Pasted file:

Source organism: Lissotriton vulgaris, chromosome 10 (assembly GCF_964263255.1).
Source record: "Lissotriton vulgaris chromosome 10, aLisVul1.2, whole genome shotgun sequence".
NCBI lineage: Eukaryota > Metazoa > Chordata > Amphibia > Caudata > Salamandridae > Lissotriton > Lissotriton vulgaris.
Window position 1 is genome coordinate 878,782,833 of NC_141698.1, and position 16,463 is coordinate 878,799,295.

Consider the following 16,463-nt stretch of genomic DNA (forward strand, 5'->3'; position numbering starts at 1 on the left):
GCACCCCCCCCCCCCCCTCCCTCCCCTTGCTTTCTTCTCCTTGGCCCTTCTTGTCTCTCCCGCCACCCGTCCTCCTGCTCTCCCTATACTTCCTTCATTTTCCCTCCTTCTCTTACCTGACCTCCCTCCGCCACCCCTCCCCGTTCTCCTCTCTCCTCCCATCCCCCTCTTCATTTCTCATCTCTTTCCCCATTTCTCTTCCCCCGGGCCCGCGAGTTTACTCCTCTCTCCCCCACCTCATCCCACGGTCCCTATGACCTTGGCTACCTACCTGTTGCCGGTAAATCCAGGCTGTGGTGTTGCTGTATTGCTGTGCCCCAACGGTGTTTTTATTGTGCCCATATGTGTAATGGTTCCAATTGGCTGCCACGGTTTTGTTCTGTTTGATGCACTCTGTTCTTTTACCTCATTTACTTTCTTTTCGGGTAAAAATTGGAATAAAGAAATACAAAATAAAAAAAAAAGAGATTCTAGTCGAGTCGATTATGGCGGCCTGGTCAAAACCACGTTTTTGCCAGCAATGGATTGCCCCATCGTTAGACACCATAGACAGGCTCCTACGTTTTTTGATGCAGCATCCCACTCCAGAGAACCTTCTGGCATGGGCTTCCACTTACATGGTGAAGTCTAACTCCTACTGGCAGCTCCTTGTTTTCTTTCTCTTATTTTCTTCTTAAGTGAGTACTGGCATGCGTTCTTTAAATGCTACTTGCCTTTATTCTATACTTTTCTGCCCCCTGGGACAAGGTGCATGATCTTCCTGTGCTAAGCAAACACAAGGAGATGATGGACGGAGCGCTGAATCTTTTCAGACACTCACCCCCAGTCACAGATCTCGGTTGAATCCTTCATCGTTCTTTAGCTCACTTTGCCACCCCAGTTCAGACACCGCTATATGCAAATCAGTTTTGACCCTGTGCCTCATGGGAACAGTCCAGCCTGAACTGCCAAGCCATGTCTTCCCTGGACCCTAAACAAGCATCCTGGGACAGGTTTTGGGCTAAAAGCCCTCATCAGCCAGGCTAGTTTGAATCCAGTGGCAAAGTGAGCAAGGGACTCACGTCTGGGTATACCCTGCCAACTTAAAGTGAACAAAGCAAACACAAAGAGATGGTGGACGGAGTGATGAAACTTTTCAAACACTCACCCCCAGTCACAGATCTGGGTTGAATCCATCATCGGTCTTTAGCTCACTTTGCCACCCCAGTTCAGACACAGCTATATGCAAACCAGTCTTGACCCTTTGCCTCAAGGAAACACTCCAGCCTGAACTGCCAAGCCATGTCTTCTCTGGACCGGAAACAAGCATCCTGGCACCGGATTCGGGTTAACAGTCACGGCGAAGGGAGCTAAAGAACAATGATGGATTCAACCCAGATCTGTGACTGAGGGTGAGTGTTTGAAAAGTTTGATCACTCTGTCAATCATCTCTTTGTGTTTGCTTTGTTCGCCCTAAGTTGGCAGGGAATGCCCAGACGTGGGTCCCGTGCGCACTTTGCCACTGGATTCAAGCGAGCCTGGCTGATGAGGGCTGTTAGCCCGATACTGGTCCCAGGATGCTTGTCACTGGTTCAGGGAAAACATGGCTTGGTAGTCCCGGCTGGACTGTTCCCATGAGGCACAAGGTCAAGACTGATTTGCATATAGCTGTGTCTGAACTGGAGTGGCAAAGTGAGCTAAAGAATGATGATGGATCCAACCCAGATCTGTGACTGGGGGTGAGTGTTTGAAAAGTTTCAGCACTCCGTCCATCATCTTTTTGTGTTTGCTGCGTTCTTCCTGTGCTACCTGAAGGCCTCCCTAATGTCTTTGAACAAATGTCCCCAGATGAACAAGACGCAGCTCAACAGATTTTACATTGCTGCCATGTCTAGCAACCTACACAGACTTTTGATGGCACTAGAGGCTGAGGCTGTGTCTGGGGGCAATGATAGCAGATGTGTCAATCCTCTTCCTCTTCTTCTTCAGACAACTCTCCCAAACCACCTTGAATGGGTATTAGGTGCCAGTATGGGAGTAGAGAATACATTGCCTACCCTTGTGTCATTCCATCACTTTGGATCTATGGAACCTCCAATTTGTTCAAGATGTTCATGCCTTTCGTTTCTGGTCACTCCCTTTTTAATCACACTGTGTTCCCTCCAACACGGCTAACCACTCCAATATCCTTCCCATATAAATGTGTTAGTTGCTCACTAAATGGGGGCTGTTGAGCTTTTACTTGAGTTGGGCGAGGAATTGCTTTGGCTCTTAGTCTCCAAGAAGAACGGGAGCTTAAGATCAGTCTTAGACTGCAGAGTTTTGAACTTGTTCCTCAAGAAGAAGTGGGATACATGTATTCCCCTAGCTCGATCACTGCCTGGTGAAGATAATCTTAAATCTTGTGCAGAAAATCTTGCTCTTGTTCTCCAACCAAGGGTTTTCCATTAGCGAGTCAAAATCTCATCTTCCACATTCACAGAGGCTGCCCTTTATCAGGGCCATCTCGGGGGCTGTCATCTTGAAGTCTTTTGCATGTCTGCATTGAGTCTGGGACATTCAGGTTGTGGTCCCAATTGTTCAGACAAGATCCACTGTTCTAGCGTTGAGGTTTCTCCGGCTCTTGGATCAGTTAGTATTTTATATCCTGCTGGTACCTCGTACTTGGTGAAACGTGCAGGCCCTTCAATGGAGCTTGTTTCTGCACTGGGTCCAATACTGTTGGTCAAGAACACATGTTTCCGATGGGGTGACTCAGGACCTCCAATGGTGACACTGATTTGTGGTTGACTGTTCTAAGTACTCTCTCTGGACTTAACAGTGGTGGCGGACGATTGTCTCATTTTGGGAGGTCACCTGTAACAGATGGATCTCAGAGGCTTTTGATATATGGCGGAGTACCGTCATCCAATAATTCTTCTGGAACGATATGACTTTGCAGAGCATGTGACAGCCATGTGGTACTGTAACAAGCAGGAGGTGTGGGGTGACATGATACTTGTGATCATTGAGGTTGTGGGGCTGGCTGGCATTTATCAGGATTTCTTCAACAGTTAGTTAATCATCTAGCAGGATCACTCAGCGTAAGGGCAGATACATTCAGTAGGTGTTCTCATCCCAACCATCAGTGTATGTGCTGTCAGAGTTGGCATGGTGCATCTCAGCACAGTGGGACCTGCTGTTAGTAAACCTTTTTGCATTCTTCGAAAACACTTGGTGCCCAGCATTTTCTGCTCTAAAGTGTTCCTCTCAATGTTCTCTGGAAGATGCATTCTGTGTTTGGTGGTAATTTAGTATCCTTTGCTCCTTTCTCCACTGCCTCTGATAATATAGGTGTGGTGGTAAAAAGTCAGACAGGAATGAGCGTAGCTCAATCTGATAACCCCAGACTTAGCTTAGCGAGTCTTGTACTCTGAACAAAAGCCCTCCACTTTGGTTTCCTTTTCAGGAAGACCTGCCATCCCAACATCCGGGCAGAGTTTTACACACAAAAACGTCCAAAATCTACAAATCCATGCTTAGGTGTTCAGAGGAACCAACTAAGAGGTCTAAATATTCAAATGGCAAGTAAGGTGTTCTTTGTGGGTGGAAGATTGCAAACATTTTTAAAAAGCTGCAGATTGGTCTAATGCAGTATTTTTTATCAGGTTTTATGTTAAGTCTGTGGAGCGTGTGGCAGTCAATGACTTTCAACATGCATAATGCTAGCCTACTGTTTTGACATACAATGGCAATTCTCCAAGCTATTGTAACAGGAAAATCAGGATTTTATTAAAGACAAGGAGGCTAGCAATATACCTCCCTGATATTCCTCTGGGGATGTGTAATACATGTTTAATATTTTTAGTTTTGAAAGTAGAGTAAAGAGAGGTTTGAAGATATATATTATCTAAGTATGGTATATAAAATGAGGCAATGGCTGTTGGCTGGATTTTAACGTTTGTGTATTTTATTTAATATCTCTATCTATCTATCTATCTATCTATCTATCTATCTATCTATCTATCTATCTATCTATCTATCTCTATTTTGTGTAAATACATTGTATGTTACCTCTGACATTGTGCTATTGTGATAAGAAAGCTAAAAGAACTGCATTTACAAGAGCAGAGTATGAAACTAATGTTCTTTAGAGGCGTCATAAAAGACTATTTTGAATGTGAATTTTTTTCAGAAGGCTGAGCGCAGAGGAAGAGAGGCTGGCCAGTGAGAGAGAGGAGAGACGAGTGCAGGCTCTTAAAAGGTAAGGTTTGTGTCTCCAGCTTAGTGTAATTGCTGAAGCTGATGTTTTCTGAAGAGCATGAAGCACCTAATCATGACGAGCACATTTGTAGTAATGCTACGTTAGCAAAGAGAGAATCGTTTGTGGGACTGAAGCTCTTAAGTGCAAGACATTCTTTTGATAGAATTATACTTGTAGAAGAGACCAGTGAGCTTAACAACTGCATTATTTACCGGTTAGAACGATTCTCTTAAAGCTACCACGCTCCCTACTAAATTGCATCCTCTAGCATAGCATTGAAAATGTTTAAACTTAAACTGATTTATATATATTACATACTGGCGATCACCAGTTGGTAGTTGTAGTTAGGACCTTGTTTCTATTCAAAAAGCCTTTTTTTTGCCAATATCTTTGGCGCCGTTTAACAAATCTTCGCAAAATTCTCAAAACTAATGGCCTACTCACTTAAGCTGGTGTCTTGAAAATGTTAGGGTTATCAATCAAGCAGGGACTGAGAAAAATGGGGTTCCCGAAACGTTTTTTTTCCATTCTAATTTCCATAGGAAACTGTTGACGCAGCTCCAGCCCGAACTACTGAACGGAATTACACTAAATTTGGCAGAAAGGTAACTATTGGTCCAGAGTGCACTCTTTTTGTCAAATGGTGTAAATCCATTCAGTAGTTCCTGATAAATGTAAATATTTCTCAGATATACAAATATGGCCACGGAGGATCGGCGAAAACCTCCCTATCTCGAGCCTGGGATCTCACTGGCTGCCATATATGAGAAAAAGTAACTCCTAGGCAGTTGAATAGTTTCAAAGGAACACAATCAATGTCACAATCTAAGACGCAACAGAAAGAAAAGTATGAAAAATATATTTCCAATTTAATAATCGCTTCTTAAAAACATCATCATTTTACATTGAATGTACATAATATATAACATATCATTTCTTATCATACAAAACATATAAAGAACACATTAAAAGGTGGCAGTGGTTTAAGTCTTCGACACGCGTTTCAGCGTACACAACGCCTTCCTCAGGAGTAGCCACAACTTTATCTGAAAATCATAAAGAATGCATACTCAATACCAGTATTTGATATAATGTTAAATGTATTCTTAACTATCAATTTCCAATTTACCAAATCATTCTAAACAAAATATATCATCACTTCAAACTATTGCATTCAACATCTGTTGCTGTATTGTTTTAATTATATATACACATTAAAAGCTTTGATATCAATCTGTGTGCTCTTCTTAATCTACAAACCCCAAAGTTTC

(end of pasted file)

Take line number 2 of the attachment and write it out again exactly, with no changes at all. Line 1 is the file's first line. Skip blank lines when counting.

Source record: "Lissotriton vulgaris chromosome 10, aLisVul1.2, whole genome shotgun sequence".